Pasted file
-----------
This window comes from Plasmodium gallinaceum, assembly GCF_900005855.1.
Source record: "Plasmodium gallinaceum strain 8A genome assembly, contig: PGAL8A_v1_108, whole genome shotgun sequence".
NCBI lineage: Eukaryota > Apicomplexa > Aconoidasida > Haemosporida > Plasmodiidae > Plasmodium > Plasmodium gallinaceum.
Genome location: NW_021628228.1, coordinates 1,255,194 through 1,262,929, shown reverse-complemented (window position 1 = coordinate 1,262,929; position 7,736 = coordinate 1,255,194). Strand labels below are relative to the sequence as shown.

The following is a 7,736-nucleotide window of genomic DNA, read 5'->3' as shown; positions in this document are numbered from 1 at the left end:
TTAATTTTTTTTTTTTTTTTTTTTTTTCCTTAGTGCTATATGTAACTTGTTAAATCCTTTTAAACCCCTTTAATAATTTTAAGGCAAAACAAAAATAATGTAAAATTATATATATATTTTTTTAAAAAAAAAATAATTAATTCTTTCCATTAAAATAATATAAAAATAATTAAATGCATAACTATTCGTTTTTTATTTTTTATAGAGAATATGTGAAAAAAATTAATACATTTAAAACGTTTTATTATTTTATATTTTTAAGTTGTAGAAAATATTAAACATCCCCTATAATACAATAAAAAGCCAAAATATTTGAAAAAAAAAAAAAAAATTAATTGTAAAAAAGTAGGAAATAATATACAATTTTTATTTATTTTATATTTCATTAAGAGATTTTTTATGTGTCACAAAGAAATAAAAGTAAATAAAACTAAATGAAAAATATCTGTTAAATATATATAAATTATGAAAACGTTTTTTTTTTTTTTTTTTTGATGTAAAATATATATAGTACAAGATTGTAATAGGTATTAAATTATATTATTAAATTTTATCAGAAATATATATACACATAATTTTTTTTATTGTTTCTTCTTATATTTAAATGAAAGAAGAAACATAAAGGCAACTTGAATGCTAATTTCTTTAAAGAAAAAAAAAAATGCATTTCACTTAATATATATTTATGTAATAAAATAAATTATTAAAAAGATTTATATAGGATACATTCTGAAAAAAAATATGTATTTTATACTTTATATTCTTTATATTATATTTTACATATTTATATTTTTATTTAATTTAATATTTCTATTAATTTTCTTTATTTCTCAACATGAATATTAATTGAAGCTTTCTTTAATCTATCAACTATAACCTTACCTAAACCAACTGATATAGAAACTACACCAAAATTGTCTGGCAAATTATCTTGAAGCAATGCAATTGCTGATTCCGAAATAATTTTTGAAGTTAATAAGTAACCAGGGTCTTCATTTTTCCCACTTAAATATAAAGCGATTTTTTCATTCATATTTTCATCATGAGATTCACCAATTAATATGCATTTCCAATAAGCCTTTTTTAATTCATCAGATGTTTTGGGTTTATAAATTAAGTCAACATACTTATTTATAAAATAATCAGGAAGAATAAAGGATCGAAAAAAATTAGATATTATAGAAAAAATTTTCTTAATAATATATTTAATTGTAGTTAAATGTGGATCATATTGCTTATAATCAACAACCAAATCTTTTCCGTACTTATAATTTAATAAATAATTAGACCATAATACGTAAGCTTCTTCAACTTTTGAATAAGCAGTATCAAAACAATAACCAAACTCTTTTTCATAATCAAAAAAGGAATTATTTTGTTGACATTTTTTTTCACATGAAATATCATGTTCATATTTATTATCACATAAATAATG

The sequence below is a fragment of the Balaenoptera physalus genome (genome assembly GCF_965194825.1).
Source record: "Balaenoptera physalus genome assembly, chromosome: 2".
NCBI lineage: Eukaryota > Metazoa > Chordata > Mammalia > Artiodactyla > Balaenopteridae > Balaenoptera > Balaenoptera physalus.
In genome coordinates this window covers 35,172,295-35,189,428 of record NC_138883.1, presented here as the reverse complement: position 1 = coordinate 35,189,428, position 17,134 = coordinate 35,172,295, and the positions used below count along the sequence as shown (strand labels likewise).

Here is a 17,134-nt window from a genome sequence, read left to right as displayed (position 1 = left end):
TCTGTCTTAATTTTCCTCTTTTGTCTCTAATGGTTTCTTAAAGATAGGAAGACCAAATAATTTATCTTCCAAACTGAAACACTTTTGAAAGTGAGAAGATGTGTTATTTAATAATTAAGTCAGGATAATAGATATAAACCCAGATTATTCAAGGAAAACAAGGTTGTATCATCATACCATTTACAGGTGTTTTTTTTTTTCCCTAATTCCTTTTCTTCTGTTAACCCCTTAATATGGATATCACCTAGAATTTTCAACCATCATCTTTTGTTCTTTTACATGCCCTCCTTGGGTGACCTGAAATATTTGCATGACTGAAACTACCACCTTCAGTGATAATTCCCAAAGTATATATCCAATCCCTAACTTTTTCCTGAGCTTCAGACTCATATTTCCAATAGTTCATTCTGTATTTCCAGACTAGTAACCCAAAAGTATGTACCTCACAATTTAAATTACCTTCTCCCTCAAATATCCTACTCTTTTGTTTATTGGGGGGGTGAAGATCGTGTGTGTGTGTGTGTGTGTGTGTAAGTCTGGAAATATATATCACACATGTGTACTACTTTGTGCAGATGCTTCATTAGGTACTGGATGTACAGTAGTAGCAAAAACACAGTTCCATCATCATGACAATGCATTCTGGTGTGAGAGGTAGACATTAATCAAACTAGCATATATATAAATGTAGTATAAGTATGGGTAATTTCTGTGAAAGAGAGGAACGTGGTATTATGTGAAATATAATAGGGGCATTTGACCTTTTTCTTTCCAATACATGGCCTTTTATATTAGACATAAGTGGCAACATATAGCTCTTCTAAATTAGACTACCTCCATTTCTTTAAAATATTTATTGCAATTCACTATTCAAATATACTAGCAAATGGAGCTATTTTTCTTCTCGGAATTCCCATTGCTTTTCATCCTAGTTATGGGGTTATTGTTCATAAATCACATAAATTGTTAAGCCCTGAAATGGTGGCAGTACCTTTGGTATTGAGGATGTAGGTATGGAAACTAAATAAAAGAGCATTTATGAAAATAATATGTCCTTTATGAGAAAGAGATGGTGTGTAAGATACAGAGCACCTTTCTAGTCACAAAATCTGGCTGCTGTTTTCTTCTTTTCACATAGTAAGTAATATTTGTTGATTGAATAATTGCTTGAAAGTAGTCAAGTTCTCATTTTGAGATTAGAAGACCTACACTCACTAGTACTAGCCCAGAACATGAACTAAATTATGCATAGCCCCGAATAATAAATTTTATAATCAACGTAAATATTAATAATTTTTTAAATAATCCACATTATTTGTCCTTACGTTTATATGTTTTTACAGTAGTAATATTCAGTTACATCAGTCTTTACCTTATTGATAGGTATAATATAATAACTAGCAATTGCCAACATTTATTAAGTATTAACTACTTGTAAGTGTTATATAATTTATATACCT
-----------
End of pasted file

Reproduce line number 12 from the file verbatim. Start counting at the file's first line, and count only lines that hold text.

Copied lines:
TCTGTCTTAATTTTCCTCTTTTGTCTCTAATGGTTTCTTAAAGATAGGAAGACCAAATAATTTATCTTCCAAACTGAAACACTTTTGAAAGTGAGAAGATGTGTTATTTAATAATTAAGTCAGGATAATAGATATAAACCCAGATTATTCAAGGAAAACAAGGTTGTATCATCATACCATTTACAGGTGTTTTTTTTTTTCCCTAATTCCTTTTCTTCTGTTAACCCCTTAATATGGATATCACCTAGAATTTTCAACCATCATCTTTTGTTCTTTTACATGCCCTCCTTGGGTGACCTGAAATATTTGCATGACTGAAACTACCACCTTCAGTGATAATTCCCAAAGTATATATCCAATCCCTAACTTTTTCCTGAGCTTCAGACTCATATTTCCAATAGTTCATTCTGTATTTCCAGACTAGTAACCCAAAAGTATGTACCTCACAATTTAAATTACCTTCTCCCTCAAATATCCTACTCTTTTGTTTATTGGGGGGGTGAAGATCGTGTGTGTGTGTGTGTGTGTGTGTAAGTCTGGAAATATATATCACACATGTGTACTACTTTGTGCAGATGCTTCATTAGGTACTGGATGTACAGTAGTAGCAAAAACACAGTTCCATCATCATGACAATGCATTCTGGTGTGAGAGGTAGACATTAATCAAACTAGCATATATATAAATGTAGTATAAGTATGGGTAATTTCTGTGAAAGAGAGGAACGTGGTATTATGTGAAATATAATAGGGGCATTTGACCTTTTTCTTTCCAATACATGGCCTTTTATATTAGACATAAGTGGCAACATATAGCTCTTCTAAATTAGACTACCTCCATTTCTTTAAAATATTTATTGCAATTCACTATTCAAATATACTAGCAAATGGAGCTATTTTTCTTCTCGGAATTCCCATTGCTTTTCATCCTAGTTATGGGGTTATTGTTCATAAATCACATAAATTGTTAAGCCCTGAAATGGTGGCAGTACCTTTGGTATTGAGGATGTAGGTATGGAAACTAAATAAAAGAGCATTTATGAAAATAATATGTCCTTTATGAGAAAGAGATGGTGTGTAAGATACAGAGCACCTTTCTAGTCACAAAATCTGGCTGCTGTTTTCTTCTTTTCACATAGTAAGTAATATTTGTTGATTGAATAATTGCTTGAAAGTAGTCAAGTTCTCATTTTGAGATTAGAAGACCTACACTCACTAGTACTAGCCCAGAACATGAACTAAATTATGCATAGCCCCGAATAATAAATTTTATAATCAACGTAAATATTAATAATTTTTTAAATAATCCACATTATTTGTCCTTACGTTTATATGTTTTTACAGTAGTAATATTCAGTTACATCAGTCTTTACCTTATTGATAGGTATAATATAATAACTAGCAATTGCCAACATTTATTAAGTATTAACTACTTGTAAGTGTTATATAATTTATATACCT